(HealthDay)—Overall, 14.6 percent of U.S. adults report marijuana use in the past year, according to a research letter published online Aug. 28 in the Annals of Internal Medicine.
Stacey Steigerwald, from the Northern California Institute for Research and Education in San Francisco, and colleagues examined the prevalence of different forms of marijuana use in a nationally representative sample of 16,280 U.S. adults aged 18 years or older; the overall response rate was 55.3 percent.
The researchers found that 14.6 percent of respondents reported marijuana use in the past year and 8.7 percent reported use in the past 30 days. The prevalence of marijuana use was 20, 14.1, and 12 percent in states where recreational use is legal, medical use is legal, and no use is legal, respectively. Use of multiple forms in the past year was reported by 6.7 percent. There was an inverse correlation for prevalence of any use with age, with the highest use reported among those aged 18 to 34 years. In 2017, smoking was the most prevalent form of marijuana use (55 percent). The prevalence of smoking was 16, 12.6, and 11.4 percent in states where recreational use is legal, medical use is legal, and no use is legal, respectively, while the prevalence of use of edibles was 11, 5.1, and 4.2 percent, respectively.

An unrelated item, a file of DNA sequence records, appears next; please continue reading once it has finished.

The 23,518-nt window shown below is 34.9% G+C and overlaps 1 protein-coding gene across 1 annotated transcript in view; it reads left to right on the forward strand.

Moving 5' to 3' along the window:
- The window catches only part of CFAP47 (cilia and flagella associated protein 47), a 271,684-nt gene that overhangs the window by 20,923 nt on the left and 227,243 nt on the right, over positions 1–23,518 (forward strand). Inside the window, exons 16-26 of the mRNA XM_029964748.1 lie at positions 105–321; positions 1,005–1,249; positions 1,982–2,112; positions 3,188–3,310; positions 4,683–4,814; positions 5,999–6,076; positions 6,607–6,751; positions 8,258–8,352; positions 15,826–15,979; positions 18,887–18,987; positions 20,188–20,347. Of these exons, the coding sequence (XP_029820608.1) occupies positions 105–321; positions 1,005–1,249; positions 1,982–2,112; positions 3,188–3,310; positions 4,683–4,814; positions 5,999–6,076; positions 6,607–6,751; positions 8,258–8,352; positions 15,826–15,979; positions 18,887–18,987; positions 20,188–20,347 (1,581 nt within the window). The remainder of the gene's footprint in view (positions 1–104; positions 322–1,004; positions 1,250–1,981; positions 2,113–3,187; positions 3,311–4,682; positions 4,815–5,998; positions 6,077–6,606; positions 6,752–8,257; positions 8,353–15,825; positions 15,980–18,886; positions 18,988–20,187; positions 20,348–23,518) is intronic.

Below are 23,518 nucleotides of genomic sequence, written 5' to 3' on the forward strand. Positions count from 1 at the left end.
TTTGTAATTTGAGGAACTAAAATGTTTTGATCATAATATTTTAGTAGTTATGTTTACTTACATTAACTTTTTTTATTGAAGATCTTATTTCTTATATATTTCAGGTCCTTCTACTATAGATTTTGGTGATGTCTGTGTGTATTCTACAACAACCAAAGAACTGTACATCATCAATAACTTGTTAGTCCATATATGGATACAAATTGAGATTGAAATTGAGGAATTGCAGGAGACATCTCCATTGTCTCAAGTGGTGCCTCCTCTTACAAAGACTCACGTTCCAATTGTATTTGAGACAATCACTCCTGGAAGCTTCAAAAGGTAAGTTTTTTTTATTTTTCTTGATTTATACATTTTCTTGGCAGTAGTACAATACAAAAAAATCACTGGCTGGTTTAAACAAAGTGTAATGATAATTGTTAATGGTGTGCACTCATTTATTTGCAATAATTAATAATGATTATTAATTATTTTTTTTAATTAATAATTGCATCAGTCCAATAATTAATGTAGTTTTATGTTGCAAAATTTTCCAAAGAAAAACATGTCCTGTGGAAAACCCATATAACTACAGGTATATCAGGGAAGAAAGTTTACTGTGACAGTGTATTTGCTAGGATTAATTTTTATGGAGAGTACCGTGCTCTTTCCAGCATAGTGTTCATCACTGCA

"Given trends in legalization, annual epidemiologic data on the different forms of use will be necessary to inform public policy," the authors write.
Explore further: Many U.S. adults view marijuana use positively
Abstract/Full Text (subscription or payment may be required)